Along the Beagle Channel - Day 443
Our afternoon was spent along the Beagle Channel. Six hours! Could I keep my eyes open? Well, the sea lions didn't!
After a lazy morning in our lovely, modern and clean Airbnb, with a glacier in the background, we walked down to town for lunch and then onto our trip on a catamaran. When we booked this 6 hours trip, I was amazed that it started at 3:30pm, but of course, the sun doesn’t set until 9:30pm here in Ushuaia.
The trip took us down the Beagle Channel, the strait in Tierra del Fuego Archipelago, named after HMS Beagle that was captained by a young Robert FitzRoy when he sailed here in 1833.
Thousands of years ago this whole area was 1,200m deep in ice, with just the jagged tops of the Martial Mountains range poking out. Now, this 150 miles long channel divides the bottom parts of Argentina and Chile by the width of 5km with Chilean Isla Navarino on the south and The Grand Isle of Terra del Fuego on the north. Part of the wonderful thing of travelling is my geography is significantly improving; I didn’t realise that Terra del Fuego was an island, with Argentina owning 38.6% and the remaining 61.4% on the west side owned by Chile.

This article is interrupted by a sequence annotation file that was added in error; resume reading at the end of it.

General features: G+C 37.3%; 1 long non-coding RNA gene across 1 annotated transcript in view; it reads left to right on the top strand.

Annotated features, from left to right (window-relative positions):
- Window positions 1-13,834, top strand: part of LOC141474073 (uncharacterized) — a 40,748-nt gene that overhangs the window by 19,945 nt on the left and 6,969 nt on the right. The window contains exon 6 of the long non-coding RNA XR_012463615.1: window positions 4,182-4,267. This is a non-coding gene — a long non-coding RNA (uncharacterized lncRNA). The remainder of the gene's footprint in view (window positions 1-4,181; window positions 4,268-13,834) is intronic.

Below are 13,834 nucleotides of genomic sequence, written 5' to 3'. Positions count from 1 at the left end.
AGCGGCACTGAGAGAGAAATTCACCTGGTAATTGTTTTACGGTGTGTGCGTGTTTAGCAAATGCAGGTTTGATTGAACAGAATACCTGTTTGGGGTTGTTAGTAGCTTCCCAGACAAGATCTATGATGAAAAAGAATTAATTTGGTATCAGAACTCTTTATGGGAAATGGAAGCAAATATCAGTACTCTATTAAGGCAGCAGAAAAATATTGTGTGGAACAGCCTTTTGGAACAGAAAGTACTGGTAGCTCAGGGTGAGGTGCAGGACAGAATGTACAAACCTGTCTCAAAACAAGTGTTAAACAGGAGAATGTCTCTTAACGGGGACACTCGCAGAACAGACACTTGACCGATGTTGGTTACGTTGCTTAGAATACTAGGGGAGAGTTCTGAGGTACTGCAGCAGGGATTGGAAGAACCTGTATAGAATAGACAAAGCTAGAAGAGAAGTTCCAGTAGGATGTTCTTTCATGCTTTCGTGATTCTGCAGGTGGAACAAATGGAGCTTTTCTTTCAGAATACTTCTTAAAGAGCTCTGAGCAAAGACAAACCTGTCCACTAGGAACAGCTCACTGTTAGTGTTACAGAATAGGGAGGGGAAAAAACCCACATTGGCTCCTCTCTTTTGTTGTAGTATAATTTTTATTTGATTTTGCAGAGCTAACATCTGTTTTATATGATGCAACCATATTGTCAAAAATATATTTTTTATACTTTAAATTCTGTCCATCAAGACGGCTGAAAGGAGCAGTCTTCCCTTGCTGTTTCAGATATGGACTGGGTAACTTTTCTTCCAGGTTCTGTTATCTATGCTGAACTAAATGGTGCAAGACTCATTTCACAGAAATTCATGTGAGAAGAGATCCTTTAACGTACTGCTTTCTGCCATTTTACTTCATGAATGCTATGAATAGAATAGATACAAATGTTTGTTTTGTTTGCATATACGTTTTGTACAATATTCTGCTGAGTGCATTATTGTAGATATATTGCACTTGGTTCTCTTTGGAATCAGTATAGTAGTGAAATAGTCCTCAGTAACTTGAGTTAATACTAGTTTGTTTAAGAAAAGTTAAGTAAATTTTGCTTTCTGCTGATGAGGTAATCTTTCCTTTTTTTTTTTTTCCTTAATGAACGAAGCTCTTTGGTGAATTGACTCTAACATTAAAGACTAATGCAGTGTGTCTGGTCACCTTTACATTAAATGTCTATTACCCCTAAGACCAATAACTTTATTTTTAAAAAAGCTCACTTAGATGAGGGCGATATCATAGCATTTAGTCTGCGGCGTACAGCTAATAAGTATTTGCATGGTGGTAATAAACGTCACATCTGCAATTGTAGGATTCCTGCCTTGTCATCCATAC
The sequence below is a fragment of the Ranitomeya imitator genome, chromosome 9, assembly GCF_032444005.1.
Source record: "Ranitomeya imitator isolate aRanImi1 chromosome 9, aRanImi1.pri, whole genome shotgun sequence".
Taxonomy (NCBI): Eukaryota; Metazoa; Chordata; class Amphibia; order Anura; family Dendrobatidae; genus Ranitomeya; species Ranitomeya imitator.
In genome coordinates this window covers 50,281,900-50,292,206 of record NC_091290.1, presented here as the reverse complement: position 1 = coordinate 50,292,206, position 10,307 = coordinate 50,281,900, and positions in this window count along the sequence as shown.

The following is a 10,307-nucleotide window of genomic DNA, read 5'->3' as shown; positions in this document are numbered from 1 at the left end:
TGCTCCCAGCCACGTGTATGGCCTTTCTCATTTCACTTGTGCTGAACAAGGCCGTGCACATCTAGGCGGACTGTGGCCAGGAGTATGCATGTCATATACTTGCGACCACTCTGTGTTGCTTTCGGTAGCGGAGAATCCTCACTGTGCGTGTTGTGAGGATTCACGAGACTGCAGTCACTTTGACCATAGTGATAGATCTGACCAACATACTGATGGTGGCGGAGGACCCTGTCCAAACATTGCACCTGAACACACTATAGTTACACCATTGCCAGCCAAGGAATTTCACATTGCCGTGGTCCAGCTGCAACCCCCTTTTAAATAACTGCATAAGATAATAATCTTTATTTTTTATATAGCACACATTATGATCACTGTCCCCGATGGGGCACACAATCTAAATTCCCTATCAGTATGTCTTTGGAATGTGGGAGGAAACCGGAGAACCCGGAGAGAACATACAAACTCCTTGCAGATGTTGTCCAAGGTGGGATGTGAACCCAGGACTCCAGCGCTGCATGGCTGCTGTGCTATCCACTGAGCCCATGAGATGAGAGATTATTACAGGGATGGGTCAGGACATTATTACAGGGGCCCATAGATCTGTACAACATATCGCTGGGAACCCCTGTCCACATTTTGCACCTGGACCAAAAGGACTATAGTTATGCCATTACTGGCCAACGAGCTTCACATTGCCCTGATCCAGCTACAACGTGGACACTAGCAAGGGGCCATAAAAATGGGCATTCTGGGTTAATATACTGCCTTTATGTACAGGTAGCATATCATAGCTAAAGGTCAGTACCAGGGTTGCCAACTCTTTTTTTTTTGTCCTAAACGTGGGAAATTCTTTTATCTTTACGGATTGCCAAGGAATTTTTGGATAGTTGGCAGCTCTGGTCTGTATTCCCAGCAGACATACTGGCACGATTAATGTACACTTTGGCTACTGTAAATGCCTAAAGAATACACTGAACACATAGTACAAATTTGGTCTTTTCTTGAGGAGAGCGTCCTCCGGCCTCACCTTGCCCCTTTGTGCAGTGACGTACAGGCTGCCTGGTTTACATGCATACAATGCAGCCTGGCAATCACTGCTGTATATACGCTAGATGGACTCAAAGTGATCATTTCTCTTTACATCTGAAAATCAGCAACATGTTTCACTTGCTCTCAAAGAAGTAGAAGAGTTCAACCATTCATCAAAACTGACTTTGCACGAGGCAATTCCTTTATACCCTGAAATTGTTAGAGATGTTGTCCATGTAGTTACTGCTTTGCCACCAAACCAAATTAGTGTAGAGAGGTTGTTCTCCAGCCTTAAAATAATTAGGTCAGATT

Anyhow, getting back to our trip, we had four stops, first to see a tiny island covered with cormorants, the next island with some adorable (from a distance) “bear” seals, on to the Les Eclaireurs lighthouse. This is an archetypal red and white striped lighthouse which was built in 1920 and now controlled remotely with its electricity supplied by solar-panels (oh, the benefits of the 21st century). On the side of this small island was a cluster of sea lions but they were all having an afternoon nap, something we were longing to do. I’m not sure if it’s the oxygen level here, but both Tim and I feel exhausted by the late afternoon as if we are drugged!
Our last island was to see a colony of Magellan and Gentoo penguins on Martillo Island. Oh, they are such comical creatures. Among the crowd of penguins standing around or lying on their bellies, full of anchovies, were three Gentoo penguins with their bright orange beaks and feet, chasing one another. They really looked as if they were having such fun, and being 1 of three girls, reminded me of my two sisters and me, not that we go chasing one another around these days! We stayed watching these wonderful birds for some time and heard how they spend most of the year at sea, coming back to land just for mating and breeding.
Eventually, we got back to our Airbnb after picking up some food for dinner, but after laying on the bed for a short rest, we remained there until the morning. Phew, it’s tiring being a #grownuptraveller!